The best fantasy shows weave a world of specialized magic...and it comes with a bit of a learning curve. Many fantasy fans have fond memories of when they first learned the difference between a Slytherin and a Ravenclaw, or whether they would be a child of Athena or Apollo. For the Grishaverse, the series of books written by Leigh Bardugo which inspired Netflix's latest hit Shadow and Bone, (opens in new tab) magic is called Small Science, and practitioners of Small Science, Grisha (opens in new tab), join different groups, or orders, organized by their specialized types of magic. Shadow and Bone follows Alina, (opens in new tab) an ordinary mapmaker who finds out she has the rare power of sun-summoning, as she gets swept into the world of the Grisha and trains her powers to one day destroy the Shadow Fold, which has split her country Ravka in two.
Shadow and Bone has great effects that show the range of Grishas' powers, but the show doesn't spend much time explaining the difference between the more common types of Small Science. The Grishaverse books go into much more detail, explaining intricacies which Grisha powers are most common, which are more valued in Ravka, and why wearing a different colored coat is important. Here's what we know about the different types of Grishas that make up Ravka's Second Army.
Summoners are Grisha that can control the elements.
The Grisha are split up into three orders: Corporalki, Etherealki, and Materialki. They're grouped into these orders based on the nature of their specialized powers, and each order has a different color for their kefta, which is like a uniform. Most of the Grisha characters we see in season one, including Zoya and Alina's friends at the Little Palace, are members of Etherealki, the Order of Summoners. Summoners are Grisha that summon and control the physical elements of water, fire and air. If you're starting to think of Avatar: The Last Airbender comparisons, Summoners are cannot make elements out of nothing. They just control the elements that exist around them. It's a distinction that exists for all Grisha; they call what they do Small Science instead of magic because they manipulate matter at its most basic form. They can't make their own matter, so their powers are considered extensions of the natural world.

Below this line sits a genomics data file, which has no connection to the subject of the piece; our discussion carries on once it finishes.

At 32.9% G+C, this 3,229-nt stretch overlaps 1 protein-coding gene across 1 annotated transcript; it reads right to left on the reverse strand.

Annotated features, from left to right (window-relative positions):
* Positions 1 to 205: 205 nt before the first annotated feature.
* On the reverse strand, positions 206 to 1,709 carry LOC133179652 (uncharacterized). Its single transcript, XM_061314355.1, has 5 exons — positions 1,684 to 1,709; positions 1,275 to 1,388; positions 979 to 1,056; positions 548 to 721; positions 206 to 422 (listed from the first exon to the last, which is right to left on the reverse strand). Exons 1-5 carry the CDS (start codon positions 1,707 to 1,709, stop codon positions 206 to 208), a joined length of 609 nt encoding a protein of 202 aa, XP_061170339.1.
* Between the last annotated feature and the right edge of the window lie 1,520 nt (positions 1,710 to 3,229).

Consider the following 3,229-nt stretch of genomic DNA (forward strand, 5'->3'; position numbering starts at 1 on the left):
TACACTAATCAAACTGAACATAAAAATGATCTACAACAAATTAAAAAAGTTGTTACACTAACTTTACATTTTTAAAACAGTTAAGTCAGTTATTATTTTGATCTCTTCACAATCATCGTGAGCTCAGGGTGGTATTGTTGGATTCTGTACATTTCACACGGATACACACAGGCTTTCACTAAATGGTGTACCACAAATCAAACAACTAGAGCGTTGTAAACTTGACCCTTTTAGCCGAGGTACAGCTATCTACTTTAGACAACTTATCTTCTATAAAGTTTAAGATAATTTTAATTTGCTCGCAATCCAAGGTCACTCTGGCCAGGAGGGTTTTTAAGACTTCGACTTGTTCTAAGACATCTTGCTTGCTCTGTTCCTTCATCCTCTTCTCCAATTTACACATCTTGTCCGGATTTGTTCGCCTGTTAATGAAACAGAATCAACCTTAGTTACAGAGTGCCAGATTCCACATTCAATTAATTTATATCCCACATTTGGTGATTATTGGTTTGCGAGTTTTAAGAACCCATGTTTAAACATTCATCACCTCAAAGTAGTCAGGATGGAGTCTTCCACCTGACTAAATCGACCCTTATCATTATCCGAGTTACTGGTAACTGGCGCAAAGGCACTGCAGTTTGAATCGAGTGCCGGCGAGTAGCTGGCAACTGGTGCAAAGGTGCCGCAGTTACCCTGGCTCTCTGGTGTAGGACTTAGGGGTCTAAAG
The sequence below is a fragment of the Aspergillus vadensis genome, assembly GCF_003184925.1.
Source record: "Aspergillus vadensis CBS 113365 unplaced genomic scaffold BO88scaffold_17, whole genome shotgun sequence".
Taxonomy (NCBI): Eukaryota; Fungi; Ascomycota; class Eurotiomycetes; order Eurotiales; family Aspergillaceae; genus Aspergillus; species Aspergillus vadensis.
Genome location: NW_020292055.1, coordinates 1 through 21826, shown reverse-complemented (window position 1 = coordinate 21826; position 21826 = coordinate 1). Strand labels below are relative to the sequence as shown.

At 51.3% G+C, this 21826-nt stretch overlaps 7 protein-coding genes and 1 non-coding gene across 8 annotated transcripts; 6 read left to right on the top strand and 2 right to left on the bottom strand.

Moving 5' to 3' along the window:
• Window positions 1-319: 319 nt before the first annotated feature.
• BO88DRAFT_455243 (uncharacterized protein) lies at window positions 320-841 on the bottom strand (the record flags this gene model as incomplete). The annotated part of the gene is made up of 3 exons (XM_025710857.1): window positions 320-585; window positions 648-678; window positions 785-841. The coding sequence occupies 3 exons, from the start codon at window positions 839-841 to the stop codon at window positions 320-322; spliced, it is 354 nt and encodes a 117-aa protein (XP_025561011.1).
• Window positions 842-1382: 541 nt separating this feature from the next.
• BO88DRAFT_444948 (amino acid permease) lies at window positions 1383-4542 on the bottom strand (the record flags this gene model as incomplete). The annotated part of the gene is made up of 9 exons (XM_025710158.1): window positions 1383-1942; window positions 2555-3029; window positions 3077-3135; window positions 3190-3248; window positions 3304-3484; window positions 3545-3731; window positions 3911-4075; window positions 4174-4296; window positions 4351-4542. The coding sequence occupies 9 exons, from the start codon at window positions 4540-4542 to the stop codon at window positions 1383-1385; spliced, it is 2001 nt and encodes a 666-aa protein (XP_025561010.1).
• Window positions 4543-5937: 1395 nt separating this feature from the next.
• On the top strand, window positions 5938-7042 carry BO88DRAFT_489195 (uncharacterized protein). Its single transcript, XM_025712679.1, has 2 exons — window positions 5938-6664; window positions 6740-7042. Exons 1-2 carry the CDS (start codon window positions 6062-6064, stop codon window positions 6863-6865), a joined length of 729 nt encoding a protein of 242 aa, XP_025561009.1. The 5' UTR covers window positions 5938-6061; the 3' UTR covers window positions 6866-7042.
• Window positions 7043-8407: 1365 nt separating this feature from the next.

Squallers can manipulate the wind by raising or lowering air pressure. Zoya is a Squaller, and we usually see her using her power in the show by filling a ship's sails. Inferni can manipulate fire and flammable gases, but they need a spark to start the fire. The Inferni in the Shadow and Bone show wear gloves that they can snap to create a spark. Tidemakers can manipulate water. The Grisha in the Etherealki wear blue kefta with different colors of embroidery: silver for Squallers, red for Inferni, and pale blue for Tidemakers.
Alina and the Darkling are rare summoners that control light and darkness.
Alina's power of sun-summoning is a hereditary power so rare that before her, Ravkans thought it was a myth. Sun Summoners can bend and summon light, and they can also summon heat from the sun. Before the events of season one of Shadow and Bone, Alina had been suppressing her powers, which made her physically weak. She became stronger and healthier once she began using her powers. That's common for all Grisha; when they don't use their powers for an extended period, they can become ill. When Alina begins training, she becomes a member of the Etherealki and wears a blue kefta with gold embroidery.